If a dog is licking their vulva after a spay, this could be due to various reasons—normal cleaning behavior, discomfort, excess discharge, an infection, stress, etc. There is more cause for concern when the licking becomes more than every so often and moves into the repetitive category. Even if there is currently no infection present, more than an occasional or intermittent lick could actually be the cause of a new infection.

While it is not likely that a dog licking their vulva after a spay would cause a pyometra, it is technically a possibility under a special set of circumstances. In addition to the presence of an ascending infection, the dog would also need to have specific female reproductive hormone changes to be present, which after an ovariohysterectomy would be highly unlikely.

However, should the hormone component be present despite spaying (like with ovarian remnant syndrome), along with an ascending bacterial infection present in a uterine stump, the steps towards a stump pyometra could occur, theoretically.

Regardless, truly repetitive behavior of licking, whether the vulva or anywhere else, should be brought to the attention of a veterinarian.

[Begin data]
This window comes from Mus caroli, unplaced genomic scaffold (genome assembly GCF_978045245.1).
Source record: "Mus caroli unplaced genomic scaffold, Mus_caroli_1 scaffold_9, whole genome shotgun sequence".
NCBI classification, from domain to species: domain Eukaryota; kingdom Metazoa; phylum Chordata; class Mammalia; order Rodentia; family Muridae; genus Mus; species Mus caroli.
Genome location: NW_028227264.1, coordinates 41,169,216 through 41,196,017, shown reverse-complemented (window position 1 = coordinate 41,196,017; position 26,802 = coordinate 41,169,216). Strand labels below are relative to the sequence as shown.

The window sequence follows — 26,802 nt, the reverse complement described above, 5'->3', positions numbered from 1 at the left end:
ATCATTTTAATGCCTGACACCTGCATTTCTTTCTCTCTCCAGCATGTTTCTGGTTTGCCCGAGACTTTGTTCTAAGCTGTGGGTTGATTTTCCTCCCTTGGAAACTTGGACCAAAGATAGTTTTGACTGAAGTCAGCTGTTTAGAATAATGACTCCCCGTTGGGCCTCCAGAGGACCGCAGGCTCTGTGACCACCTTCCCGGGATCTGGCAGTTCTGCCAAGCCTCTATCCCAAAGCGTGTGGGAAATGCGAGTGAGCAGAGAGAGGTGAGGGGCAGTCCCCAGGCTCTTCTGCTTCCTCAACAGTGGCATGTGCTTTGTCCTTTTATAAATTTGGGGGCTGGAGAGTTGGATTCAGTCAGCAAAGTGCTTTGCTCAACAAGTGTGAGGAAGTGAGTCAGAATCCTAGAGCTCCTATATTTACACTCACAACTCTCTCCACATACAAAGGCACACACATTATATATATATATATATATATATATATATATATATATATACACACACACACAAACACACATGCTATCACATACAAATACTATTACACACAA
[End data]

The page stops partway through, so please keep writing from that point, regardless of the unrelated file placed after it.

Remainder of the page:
What is my dog’s overall prognosis?

This overall prognosis with each situation can vary. As mentioned, most dogs who are spayed significantly decrease their risk for pyometra; their prognosis regarding a pyometra would be projected to be good as long as a hormone source is no longer present.

In rare circumstances, ovarian remnant syndrome or a stump pyometra could cause complications that would allow for a spayed dog to still have an infection of what remains left of the uterus. The prognosis for a pyometra (regular or stump), with early treatment and intervention, can be good and allow for a resolution of signs. If left unattended or until the dog is extremely ill, the prognosis is more guarded and, ultimately, can be fatal.

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When a dog is spayed, in most cases the result is that they can no longer have a pyometra; in rare circumstances, some complications may result in ovarian remnant syndrome and/or the possibility of a stump pyometra. Knowledge can be powerful and being aware of the signs and possibilities will help you look out for your dog and be their best advocate.

Featured Image Credit: Yavdat, Shutterstock